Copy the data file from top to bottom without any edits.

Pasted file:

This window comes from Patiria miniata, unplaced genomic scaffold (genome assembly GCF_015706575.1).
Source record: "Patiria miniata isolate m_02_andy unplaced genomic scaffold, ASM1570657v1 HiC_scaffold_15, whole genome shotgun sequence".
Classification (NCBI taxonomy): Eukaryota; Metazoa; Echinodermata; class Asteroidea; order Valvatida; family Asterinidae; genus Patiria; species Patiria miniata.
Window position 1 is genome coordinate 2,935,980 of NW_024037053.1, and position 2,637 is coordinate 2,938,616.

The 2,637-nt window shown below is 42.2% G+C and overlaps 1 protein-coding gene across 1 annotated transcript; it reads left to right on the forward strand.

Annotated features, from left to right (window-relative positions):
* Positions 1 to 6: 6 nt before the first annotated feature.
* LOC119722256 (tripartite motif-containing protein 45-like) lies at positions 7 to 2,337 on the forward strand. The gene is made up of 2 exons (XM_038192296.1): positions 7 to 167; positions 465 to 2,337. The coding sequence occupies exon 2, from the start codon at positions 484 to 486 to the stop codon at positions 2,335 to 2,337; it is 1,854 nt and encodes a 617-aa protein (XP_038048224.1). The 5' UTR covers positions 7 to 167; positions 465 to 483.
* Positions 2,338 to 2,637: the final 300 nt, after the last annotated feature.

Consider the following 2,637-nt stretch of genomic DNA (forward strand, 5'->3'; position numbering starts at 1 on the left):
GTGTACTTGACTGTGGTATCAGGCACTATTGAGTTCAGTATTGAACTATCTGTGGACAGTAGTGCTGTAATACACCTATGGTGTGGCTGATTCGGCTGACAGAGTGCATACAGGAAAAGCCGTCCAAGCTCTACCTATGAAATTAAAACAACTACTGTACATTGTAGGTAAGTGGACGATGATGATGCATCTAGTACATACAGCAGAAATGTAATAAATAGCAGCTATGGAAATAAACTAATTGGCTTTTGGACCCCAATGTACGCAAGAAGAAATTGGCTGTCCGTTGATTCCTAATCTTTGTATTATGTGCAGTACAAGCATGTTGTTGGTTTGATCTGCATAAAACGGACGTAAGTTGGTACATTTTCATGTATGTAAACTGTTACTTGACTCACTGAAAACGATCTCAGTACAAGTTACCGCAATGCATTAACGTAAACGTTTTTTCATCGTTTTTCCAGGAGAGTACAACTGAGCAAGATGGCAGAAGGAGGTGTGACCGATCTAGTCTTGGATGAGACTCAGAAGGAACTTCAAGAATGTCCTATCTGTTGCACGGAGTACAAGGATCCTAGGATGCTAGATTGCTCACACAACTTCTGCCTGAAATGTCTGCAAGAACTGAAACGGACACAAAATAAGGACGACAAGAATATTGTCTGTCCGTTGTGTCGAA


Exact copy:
This window comes from Patiria miniata, unplaced genomic scaffold (genome assembly GCF_015706575.1).
Source record: "Patiria miniata isolate m_02_andy unplaced genomic scaffold, ASM1570657v1 HiC_scaffold_15, whole genome shotgun sequence".
Classification (NCBI taxonomy): Eukaryota; Metazoa; Echinodermata; class Asteroidea; order Valvatida; family Asterinidae; genus Patiria; species Patiria miniata.
Window position 1 is genome coordinate 2,935,980 of NW_024037053.1, and position 2,637 is coordinate 2,938,616.

The 2,637-nt window shown below is 42.2% G+C and overlaps 1 protein-coding gene across 1 annotated transcript; it reads left to right on the forward strand.

Annotated features, from left to right (window-relative positions):
* Positions 1 to 6: 6 nt before the first annotated feature.
* LOC119722256 (tripartite motif-containing protein 45-like) lies at positions 7 to 2,337 on the forward strand. The gene is made up of 2 exons (XM_038192296.1): positions 7 to 167; positions 465 to 2,337. The coding sequence occupies exon 2, from the start codon at positions 484 to 486 to the stop codon at positions 2,335 to 2,337; it is 1,854 nt and encodes a 617-aa protein (XP_038048224.1). The 5' UTR covers positions 7 to 167; positions 465 to 483.
* Positions 2,338 to 2,637: the final 300 nt, after the last annotated feature.

Consider the following 2,637-nt stretch of genomic DNA (forward strand, 5'->3'; position numbering starts at 1 on the left):
GTGTACTTGACTGTGGTATCAGGCACTATTGAGTTCAGTATTGAACTATCTGTGGACAGTAGTGCTGTAATACACCTATGGTGTGGCTGATTCGGCTGACAGAGTGCATACAGGAAAAGCCGTCCAAGCTCTACCTATGAAATTAAAACAACTACTGTACATTGTAGGTAAGTGGACGATGATGATGCATCTAGTACATACAGCAGAAATGTAATAAATAGCAGCTATGGAAATAAACTAATTGGCTTTTGGACCCCAATGTACGCAAGAAGAAATTGGCTGTCCGTTGATTCCTAATCTTTGTATTATGTGCAGTACAAGCATGTTGTTGGTTTGATCTGCATAAAACGGACGTAAGTTGGTACATTTTCATGTATGTAAACTGTTACTTGACTCACTGAAAACGATCTCAGTACAAGTTACCGCAATGCATTAACGTAAACGTTTTTTCATCGTTTTTCCAGGAGAGTACAACTGAGCAAGATGGCAGAAGGAGGTGTGACCGATCTAGTCTTGGATGAGACTCAGAAGGAACTTCAAGAATGTCCTATCTGTTGCACGGAGTACAAGGATCCTAGGATGCTAGATTGCTCACACAACTTCTGCCTGAAATGTCTGCAAGAACTGAAACGGACACAAAATAAGGACGACAAGAATATTGTCTGTCCGTTGTGTCGAA